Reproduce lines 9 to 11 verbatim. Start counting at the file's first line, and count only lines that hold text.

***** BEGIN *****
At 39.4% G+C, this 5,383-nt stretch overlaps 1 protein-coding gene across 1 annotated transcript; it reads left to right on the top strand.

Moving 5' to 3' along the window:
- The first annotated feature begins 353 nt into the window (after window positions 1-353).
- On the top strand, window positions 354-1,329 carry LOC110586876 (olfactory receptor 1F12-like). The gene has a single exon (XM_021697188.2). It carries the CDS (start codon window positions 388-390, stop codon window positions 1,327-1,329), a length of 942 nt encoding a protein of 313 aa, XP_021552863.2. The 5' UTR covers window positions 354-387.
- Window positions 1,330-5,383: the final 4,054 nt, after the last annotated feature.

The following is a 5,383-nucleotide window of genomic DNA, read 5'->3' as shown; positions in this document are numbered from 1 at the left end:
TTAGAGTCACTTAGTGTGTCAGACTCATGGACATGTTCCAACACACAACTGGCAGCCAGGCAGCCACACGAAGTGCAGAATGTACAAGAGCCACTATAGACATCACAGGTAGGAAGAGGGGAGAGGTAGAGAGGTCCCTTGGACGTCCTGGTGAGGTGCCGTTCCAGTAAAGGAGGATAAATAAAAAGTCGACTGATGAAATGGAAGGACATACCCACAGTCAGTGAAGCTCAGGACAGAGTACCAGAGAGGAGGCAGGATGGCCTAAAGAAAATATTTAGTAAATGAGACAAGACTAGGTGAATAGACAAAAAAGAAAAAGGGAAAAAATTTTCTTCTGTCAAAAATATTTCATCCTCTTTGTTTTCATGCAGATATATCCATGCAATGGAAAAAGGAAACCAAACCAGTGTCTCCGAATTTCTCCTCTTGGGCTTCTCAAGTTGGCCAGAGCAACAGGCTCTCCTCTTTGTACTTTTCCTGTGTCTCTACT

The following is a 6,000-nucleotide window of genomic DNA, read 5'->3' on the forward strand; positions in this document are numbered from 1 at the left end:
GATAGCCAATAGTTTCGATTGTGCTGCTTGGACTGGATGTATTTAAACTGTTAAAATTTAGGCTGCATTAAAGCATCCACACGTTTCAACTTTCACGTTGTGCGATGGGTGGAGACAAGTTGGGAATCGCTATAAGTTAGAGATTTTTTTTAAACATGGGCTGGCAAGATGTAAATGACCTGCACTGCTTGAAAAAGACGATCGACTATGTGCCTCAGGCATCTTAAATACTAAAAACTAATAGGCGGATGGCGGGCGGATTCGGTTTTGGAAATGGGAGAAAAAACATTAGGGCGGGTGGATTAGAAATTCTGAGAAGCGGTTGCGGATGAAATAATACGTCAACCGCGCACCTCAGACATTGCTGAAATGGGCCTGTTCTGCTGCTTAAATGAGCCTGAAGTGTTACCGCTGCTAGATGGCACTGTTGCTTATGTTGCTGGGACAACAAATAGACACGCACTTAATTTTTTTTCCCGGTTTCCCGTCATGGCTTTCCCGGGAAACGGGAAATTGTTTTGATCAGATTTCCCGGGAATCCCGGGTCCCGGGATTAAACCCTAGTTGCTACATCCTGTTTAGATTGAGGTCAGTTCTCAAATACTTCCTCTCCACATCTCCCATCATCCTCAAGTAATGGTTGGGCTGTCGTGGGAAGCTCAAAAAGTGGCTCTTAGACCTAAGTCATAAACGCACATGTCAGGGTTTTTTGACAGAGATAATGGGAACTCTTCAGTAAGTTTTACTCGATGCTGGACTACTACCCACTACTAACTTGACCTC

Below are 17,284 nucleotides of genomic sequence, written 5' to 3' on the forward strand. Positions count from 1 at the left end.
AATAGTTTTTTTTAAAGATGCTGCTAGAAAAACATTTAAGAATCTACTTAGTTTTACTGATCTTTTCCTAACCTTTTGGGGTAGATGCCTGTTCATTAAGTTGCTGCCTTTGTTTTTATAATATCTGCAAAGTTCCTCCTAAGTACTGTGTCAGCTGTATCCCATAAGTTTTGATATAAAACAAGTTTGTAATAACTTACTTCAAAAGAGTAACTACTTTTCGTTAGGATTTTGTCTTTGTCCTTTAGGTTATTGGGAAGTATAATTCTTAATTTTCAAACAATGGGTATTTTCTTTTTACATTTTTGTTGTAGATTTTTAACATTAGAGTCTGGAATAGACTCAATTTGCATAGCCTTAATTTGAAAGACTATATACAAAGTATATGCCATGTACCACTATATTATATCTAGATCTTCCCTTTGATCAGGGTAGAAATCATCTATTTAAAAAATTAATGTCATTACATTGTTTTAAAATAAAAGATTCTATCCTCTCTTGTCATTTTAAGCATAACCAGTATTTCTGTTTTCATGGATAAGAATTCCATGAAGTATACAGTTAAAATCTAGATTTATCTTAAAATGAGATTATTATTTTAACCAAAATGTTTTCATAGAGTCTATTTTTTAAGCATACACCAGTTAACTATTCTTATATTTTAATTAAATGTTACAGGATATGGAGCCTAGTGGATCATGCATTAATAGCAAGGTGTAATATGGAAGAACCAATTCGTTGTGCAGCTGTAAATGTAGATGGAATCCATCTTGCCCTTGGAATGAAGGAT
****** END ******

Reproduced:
GATAGCCAATAGTTTCGATTGTGCTGCTTGGACTGGATGTATTTAAACTGTTAAAATTTAGGCTGCATTAAAGCATCCACACGTTTCAACTTTCACGTTGTGCGATGGGTGGAGACAAGTTGGGAATCGCTATAAGTTAGAGATTTTTTTTAAACATGGGCTGGCAAGATGTAAATGACCTGCACTGCTTGAAAAAGACGATCGACTATGTGCCTCAGGCATCTTAAATACTAAAAACTAATAGGCGGATGGCGGGCGGATTCGGTTTTGGAAATGGGAGAAAAAACATTAGGGCGGGTGGATTAGAAATTCTGAGAAGCGGTTGCGGATGAAATAATACGTCAACCGCGCACCTCAGACATTGCTGAAATGGGCCTGTTCTGCTGCTTAAATGAGCCTGAAGTGTTACCGCTGCTAGATGGCACTGTTGCTTATGTTGCTGGGACAACAAATAGACACGCACTTAATTTTTTTTCCCGGTTTCCCGTCATGGCTTTCCCGGGAAACGGGAAATTGTTTTGATCAGATTTCCCGGGAATCCCGGGTCCCGGGATTAAACCCTAGTTGCTACATCCTGTTTAGATTGAGGTCAGTTCTCAAATACTTCCTCTCCACATCTCCCATCATCCTCAAGTAATGGTTGGGCTGTCGTGGGAAGCTCAAAAAGTGGCTCTTAGACCTAAGTCATAAACGCACATGTCAGGGTTTTTTGACAGAGATAATGGGAACTCTTCAGTAAGTTTTACTCGATGCTGGACTACTACCCACTACTAACTTGACCTC

Below are 17,284 nucleotides of genomic sequence, written 5' to 3' on the forward strand. Positions count from 1 at the left end.
AATAGTTTTTTTTAAAGATGCTGCTAGAAAAACATTTAAGAATCTACTTAGTTTTACTGATCTTTTCCTAACCTTTTGGGGTAGATGCCTGTTCATTAAGTTGCTGCCTTTGTTTTTATAATATCTGCAAAGTTCCTCCTAAGTACTGTGTCAGCTGTATCCCATAAGTTTTGATATAAAACAAGTTTGTAATAACTTACTTCAAAAGAGTAACTACTTTTCGTTAGGATTTTGTCTTTGTCCTTTAGGTTATTGGGAAGTATAATTCTTAATTTTCAAACAATGGGTATTTTCTTTTTACATTTTTGTTGTAGATTTTTAACATTAGAGTCTGGAATAGACTCAATTTGCATAGCCTTAATTTGAAAGACTATATACAAAGTATATGCCATGTACCACTATATTATATCTAGATCTTCCCTTTGATCAGGGTAGAAATCATCTATTTAAAAAATTAATGTCATTACATTGTTTTAAAATAAAAGATTCTATCCTCTCTTGTCATTTTAAGCATAACCAGTATTTCTGTTTTCATGGATAAGAATTCCATGAAGTATACAGTTAAAATCTAGATTTATCTTAAAATGAGATTATTATTTTAACCAAAATGTTTTCATAGAGTCTATTTTTTAAGCATACACCAGTTAACTATTCTTATATTTTAATTAAATGTTACAGGATATGGAGCCTAGTGGATCATGCATTAATAGCAAGGTGTAATATGGAAGAACCAATTCGTTGTGCAGCTGTAAATGTAGATGGAATCCATCTTGCCCTTGGAATGAAGGAT